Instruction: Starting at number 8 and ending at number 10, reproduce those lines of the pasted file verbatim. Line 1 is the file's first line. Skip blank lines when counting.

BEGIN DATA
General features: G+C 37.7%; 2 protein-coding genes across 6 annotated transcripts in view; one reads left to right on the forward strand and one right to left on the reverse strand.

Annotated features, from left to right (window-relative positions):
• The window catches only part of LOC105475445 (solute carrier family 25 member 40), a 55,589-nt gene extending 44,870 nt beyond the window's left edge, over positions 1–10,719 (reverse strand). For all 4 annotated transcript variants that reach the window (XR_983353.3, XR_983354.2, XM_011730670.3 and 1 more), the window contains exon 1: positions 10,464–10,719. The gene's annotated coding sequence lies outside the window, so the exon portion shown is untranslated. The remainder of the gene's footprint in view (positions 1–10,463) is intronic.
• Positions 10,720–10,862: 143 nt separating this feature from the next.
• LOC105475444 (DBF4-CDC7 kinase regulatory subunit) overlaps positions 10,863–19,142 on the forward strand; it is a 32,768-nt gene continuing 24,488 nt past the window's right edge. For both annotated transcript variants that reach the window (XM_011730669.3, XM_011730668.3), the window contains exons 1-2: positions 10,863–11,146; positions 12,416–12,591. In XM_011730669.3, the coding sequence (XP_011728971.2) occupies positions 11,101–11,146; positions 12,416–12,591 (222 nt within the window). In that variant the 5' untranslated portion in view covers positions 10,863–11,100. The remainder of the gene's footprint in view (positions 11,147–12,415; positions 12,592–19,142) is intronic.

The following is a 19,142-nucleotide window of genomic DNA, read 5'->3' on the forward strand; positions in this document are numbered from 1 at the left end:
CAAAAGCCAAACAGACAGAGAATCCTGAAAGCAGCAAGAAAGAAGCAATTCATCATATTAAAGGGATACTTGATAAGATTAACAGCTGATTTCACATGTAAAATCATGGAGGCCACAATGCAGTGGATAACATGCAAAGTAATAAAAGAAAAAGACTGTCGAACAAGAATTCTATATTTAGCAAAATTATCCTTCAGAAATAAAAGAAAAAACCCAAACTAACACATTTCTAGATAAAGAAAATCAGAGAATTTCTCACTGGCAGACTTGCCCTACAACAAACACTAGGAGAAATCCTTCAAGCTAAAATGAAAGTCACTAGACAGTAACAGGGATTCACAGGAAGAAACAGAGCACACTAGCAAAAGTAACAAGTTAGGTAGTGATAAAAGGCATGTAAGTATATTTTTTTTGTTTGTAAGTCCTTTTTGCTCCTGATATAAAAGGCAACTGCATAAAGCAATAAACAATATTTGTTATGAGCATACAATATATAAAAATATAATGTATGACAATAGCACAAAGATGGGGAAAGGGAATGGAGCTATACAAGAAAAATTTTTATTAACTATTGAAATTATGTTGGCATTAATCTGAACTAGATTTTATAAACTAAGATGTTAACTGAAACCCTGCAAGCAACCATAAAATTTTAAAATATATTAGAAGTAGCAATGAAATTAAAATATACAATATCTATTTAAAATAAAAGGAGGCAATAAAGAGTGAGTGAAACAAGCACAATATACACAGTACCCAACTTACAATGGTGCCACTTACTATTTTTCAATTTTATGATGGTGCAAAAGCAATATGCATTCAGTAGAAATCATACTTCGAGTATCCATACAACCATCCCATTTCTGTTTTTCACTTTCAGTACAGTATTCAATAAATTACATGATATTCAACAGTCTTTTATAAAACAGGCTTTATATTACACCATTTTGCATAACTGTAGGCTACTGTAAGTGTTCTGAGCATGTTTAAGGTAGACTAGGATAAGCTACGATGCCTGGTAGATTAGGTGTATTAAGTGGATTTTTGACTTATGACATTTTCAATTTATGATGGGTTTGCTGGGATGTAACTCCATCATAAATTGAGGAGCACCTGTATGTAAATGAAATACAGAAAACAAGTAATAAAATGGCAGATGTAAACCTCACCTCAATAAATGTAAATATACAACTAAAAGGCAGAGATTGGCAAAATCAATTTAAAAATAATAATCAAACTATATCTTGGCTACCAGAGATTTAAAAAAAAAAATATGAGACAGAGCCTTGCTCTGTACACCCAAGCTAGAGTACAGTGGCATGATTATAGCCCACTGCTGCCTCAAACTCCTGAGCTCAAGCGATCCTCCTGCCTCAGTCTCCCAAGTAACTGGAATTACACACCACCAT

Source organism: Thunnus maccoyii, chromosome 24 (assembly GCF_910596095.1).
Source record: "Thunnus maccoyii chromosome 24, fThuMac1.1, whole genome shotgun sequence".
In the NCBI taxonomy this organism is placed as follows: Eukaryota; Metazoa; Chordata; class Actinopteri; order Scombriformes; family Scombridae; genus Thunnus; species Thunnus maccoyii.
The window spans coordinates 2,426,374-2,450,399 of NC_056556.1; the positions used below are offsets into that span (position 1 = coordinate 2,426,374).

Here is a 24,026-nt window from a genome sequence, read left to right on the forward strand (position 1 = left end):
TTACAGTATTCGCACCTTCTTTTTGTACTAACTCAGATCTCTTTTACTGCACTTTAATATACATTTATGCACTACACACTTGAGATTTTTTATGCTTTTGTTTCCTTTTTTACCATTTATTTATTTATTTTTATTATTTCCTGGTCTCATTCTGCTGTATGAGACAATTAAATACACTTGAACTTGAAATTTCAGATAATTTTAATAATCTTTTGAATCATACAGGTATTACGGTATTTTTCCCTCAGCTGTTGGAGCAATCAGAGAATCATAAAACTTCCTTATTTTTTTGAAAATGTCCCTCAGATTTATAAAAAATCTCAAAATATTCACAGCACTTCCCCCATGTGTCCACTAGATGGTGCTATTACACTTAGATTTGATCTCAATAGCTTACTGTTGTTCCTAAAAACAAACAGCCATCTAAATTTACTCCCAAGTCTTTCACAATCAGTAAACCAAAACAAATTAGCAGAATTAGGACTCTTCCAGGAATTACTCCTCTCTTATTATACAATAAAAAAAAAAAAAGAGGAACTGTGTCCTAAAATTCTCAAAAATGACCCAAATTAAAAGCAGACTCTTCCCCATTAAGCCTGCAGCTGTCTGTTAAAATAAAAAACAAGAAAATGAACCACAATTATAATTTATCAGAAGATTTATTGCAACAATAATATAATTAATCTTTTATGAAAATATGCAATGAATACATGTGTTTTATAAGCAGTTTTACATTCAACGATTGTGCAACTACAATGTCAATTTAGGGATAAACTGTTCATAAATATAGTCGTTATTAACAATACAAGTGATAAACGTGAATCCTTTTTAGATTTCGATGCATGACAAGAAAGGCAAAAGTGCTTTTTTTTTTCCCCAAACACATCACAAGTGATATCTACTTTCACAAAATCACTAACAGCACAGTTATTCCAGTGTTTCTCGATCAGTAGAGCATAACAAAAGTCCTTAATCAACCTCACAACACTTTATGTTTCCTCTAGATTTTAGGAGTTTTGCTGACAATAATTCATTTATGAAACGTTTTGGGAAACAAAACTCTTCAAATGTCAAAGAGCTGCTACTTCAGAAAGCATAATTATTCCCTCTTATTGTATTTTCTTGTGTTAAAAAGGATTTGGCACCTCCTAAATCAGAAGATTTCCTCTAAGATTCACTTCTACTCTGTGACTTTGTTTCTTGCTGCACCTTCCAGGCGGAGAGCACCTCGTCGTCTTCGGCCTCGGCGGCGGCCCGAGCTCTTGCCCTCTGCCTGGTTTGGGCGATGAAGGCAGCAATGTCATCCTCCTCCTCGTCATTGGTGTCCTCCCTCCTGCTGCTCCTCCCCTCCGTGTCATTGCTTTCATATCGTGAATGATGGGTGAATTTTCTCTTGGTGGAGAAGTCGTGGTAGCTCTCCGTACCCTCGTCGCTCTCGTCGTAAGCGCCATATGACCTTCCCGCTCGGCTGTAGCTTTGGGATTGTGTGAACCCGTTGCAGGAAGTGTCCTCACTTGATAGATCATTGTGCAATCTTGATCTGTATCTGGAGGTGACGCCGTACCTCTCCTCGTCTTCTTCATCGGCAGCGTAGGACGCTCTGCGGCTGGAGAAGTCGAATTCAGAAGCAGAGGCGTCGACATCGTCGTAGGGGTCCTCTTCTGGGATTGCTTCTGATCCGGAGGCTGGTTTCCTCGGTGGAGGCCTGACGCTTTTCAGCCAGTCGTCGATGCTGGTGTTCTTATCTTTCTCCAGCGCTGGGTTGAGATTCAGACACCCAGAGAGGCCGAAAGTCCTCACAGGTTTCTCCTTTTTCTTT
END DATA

Source organism: Thunnus maccoyii, chromosome 24 (assembly GCF_910596095.1).
Source record: "Thunnus maccoyii chromosome 24, fThuMac1.1, whole genome shotgun sequence".
In the NCBI taxonomy this organism is placed as follows: Eukaryota; Metazoa; Chordata; class Actinopteri; order Scombriformes; family Scombridae; genus Thunnus; species Thunnus maccoyii.